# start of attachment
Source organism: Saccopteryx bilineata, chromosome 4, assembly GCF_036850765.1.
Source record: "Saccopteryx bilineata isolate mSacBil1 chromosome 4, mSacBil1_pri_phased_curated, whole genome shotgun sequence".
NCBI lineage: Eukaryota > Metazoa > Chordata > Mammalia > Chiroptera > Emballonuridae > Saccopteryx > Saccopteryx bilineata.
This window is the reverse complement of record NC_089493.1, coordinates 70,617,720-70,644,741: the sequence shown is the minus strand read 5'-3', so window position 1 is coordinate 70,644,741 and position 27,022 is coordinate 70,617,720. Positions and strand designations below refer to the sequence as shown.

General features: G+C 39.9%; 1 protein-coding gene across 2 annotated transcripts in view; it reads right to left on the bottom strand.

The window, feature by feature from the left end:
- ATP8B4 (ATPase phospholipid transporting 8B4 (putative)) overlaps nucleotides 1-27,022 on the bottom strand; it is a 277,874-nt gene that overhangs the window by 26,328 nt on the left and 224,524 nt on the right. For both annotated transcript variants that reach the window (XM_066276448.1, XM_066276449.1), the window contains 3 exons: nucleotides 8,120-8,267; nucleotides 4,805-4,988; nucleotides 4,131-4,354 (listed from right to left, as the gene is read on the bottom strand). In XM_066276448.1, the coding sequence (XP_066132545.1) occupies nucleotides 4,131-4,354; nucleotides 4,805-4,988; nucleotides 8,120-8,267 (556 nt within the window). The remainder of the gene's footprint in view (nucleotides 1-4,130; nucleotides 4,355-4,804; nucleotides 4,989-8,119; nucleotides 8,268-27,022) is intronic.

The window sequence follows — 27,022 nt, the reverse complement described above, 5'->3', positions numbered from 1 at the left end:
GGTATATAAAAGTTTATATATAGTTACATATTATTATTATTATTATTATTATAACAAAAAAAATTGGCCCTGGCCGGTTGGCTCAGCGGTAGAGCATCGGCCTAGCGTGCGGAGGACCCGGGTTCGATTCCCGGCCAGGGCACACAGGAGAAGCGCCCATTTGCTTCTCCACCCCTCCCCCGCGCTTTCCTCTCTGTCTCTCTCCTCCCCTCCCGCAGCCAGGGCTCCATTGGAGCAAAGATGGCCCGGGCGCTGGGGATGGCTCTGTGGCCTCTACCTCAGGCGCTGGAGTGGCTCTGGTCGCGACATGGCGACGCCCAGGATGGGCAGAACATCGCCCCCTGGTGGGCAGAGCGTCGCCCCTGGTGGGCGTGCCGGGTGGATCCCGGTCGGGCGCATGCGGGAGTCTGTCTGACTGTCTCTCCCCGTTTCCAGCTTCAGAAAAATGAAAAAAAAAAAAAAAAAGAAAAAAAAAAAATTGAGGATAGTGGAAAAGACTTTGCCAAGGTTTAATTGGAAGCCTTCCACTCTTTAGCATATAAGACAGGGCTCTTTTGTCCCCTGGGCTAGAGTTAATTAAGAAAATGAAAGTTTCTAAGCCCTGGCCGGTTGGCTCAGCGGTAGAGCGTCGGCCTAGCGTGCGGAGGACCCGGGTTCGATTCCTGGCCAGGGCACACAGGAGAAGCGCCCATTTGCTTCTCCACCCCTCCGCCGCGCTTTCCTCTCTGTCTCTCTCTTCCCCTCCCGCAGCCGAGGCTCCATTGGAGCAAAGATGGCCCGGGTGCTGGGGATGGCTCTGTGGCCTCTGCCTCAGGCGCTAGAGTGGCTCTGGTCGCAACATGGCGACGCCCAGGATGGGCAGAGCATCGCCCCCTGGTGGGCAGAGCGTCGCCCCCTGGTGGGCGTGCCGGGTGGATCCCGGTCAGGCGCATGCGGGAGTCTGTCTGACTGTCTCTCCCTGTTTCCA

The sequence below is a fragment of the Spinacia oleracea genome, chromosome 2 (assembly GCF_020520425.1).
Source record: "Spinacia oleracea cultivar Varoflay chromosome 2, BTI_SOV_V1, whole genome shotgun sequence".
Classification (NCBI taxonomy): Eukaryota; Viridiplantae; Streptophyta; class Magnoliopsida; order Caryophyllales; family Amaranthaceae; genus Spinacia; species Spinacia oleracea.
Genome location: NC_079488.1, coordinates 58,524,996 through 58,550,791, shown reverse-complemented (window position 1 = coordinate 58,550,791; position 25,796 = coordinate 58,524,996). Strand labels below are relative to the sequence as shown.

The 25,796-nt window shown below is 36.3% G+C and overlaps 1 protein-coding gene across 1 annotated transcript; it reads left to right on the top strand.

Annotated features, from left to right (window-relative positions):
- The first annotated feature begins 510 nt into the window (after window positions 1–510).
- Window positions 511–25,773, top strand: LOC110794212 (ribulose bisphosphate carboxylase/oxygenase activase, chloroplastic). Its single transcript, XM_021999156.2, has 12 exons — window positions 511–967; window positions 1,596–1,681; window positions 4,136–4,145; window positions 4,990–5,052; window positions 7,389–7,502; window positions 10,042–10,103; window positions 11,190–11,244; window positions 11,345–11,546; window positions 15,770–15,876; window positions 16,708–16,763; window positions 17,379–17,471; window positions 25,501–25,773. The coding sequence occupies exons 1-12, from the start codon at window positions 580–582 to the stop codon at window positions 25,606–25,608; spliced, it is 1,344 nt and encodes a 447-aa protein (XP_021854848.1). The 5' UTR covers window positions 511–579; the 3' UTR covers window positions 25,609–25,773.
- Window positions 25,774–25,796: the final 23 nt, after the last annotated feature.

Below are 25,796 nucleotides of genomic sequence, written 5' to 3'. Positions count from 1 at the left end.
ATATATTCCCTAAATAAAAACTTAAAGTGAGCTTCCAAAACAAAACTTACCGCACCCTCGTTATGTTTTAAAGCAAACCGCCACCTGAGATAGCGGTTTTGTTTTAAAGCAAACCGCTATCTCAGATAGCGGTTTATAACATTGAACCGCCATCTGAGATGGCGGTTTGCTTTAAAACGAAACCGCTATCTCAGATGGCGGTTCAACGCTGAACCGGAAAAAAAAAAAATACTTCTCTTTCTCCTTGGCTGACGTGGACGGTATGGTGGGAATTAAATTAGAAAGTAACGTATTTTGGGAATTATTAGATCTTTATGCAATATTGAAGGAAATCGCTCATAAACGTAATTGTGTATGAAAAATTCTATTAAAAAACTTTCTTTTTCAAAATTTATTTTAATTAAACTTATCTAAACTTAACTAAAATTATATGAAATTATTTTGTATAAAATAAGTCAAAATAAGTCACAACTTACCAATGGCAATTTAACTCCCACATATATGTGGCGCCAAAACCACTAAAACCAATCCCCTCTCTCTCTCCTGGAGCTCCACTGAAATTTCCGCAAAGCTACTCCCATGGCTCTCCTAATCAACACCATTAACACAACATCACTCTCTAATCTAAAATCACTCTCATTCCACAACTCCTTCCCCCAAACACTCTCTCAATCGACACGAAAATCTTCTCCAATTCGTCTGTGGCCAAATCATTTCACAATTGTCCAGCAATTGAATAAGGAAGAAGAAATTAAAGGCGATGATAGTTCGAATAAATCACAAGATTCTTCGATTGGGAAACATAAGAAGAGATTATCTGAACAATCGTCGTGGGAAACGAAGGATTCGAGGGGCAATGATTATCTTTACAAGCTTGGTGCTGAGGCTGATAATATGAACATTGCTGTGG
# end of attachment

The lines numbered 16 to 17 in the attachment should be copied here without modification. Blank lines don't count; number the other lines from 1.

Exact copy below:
- The first annotated feature begins 510 nt into the window (after window positions 1–510).
- Window positions 511–25,773, top strand: LOC110794212 (ribulose bisphosphate carboxylase/oxygenase activase, chloroplastic). Its single transcript, XM_021999156.2, has 12 exons — window positions 511–967; window positions 1,596–1,681; window positions 4,136–4,145; window positions 4,990–5,052; window positions 7,389–7,502; window positions 10,042–10,103; window positions 11,190–11,244; window positions 11,345–11,546; window positions 15,770–15,876; window positions 16,708–16,763; window positions 17,379–17,471; window positions 25,501–25,773. The coding sequence occupies exons 1-12, from the start codon at window positions 580–582 to the stop codon at window positions 25,606–25,608; spliced, it is 1,344 nt and encodes a 447-aa protein (XP_021854848.1). The 5' UTR covers window positions 511–579; the 3' UTR covers window positions 25,609–25,773.